The Mother of God | Virgin Mary - Antique Russian icons

 

In Russia, the Eleusa, the Mother of God of Tenderness  or Mother of God of Mercy, also one of the oldest types of icons, found widespread use. It is less common in the Byzantine region, although it was created there. It is a representation of the motherly Mary, who bows toward the child, who gently hugs his cheek against hers. Sometimes the child's left hand is also visible, with his arm around the mother's neck. The face of the Mother of God is filled with sorrow, for she knows the future fate of her child.

The most famous Russian variations of this type are the Vladimirskaya, Korsunskaya and the Tolga Mother of Mercy.

 

One of the basic types is the Blachernitissa, named after the Blachernae Church in Constantinople. The Mother of God raises her hands to heaven - it is the original prayer posture of Christians - or she stands upright in the so-called double orant/orante gesture - both hands raised in front of her chest, showing the inner surfaces of the hand to the viewer. Our Lady of Blachernae was greatly venerated in Constantinople. According to legend, Andrew, a "fool for Christ", saw in a vision how the Mother of God spread her veil (called Maphorion in Greek) to protect the people. The best-known Russian variant of the icon of the Mother of God is the "Znamenie" (the "Mother of God of the Sign").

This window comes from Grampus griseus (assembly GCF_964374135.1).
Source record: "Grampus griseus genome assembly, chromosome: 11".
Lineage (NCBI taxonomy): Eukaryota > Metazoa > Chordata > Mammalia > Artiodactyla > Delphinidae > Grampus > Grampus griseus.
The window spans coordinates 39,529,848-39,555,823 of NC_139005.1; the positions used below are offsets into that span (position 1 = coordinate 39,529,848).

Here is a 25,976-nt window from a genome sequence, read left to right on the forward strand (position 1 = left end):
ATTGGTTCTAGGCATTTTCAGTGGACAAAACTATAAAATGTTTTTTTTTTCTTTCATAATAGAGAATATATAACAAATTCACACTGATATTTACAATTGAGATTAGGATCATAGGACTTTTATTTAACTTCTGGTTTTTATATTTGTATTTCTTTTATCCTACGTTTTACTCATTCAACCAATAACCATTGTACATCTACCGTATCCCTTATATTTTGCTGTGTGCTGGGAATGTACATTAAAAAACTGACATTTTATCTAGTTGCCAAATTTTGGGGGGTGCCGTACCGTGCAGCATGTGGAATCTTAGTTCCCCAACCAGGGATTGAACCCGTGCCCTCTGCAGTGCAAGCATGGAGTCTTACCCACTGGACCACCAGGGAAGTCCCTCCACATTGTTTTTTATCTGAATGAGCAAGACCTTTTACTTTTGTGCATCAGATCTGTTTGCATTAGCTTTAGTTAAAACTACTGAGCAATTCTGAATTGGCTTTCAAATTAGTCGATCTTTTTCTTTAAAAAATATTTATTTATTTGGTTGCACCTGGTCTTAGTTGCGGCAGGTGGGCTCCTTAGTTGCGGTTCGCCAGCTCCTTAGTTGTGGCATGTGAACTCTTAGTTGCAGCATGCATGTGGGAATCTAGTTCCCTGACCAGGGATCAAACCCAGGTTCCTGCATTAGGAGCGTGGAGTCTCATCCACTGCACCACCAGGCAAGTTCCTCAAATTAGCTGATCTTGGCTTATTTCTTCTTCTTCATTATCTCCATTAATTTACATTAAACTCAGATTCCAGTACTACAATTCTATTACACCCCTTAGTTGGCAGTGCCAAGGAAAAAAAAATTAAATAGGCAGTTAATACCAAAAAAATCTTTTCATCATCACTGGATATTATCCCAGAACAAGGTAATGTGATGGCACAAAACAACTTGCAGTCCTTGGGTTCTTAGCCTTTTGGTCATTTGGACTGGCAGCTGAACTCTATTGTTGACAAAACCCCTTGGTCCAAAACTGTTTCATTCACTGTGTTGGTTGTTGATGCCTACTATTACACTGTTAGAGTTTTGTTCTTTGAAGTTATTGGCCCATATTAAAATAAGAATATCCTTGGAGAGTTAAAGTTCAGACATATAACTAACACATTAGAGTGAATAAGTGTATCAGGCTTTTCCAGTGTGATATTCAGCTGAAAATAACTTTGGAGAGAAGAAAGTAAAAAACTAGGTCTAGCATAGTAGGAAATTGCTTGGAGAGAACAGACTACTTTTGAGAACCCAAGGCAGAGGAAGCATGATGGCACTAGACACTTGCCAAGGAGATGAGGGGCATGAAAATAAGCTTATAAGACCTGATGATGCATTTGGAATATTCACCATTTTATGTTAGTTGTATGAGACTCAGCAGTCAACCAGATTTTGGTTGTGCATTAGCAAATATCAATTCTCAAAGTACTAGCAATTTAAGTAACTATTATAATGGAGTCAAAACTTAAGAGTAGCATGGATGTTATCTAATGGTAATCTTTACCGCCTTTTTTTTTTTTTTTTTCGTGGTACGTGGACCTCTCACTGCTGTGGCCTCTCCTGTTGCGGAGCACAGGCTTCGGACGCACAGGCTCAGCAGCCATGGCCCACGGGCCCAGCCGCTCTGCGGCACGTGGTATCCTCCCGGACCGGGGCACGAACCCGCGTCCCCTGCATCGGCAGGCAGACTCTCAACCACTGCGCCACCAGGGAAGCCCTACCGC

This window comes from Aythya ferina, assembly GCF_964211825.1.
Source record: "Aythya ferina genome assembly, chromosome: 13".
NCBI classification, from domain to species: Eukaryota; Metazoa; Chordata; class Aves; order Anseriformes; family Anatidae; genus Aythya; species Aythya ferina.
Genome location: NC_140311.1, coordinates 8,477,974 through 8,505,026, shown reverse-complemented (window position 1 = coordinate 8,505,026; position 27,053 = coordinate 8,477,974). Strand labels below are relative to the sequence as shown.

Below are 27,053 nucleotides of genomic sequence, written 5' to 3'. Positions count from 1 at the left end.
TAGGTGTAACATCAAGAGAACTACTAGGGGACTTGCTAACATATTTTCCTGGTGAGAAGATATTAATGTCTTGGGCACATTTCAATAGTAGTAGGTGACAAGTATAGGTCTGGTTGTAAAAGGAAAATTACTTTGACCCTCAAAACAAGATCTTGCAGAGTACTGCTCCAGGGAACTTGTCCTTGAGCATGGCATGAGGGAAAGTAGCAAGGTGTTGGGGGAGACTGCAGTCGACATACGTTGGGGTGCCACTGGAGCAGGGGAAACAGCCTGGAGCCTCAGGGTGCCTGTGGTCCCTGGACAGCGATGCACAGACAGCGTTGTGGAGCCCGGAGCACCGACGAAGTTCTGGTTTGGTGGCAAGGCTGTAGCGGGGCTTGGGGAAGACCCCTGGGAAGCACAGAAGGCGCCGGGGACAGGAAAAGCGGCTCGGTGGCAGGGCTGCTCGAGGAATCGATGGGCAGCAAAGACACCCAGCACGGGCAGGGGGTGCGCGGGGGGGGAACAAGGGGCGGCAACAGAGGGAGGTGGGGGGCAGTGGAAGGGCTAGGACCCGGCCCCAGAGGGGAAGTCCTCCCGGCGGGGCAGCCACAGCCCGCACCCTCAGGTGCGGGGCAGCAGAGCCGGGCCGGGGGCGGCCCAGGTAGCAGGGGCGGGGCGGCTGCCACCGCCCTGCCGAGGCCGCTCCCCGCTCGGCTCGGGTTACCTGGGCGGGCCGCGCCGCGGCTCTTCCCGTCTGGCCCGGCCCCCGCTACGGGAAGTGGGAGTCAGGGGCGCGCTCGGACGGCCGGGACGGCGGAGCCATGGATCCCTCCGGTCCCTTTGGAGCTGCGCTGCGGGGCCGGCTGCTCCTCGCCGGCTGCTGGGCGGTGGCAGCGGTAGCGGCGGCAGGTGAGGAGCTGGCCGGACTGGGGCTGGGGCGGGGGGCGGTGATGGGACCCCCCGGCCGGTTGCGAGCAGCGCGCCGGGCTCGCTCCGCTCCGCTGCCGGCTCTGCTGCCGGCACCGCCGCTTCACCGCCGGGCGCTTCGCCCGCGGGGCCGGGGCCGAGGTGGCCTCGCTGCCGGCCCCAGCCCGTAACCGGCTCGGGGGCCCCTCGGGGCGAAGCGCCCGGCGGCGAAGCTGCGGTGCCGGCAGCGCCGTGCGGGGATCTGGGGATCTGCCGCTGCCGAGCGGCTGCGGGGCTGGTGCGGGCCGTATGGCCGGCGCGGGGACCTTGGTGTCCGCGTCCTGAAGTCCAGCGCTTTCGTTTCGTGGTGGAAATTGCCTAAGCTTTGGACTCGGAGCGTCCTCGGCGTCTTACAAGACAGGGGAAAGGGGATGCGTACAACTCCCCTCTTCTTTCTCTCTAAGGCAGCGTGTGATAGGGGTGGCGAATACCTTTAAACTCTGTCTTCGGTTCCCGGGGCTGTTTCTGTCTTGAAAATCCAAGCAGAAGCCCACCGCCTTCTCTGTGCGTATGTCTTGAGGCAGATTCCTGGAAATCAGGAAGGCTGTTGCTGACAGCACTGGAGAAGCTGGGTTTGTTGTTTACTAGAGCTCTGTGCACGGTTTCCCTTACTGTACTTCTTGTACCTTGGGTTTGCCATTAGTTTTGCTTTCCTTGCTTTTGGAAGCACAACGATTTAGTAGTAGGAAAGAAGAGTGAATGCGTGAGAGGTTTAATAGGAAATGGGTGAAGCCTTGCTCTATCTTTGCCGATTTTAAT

Today there are around 300 variants of the icons of the Mother of God. The most important are the Kazanskaya, the Strastnaya and the Otrada.

 

The Kazanskaya is probably the most common of all the icons of the Mother of God in Russia. The archetype is said to have been found in a well by a little girl from Kazan in 1579 after the Blessed Mother appeared to her in a dream and showed her the place where she should dig. The icons of the Kazanskaya type often show only the head of Mother of God, which bends slightly towards the child; the child appears in half-length with a blessing hand.

 

Like the Smolenskaya and Tichwinskaya, who are also named after their place of origin, the Kasanskaya varies the widespread type of the Hodigitria, "the guide". The legend reports that the evangelist Luke painted the first Hodigitria icon. It is said to have come to Constantinople in the 5th century and destroyed by the Turks in 1453. The Mother of God Hodigitria shows herself in a sovereign manner and points to her son in front of the people, whom she embraces with one arm.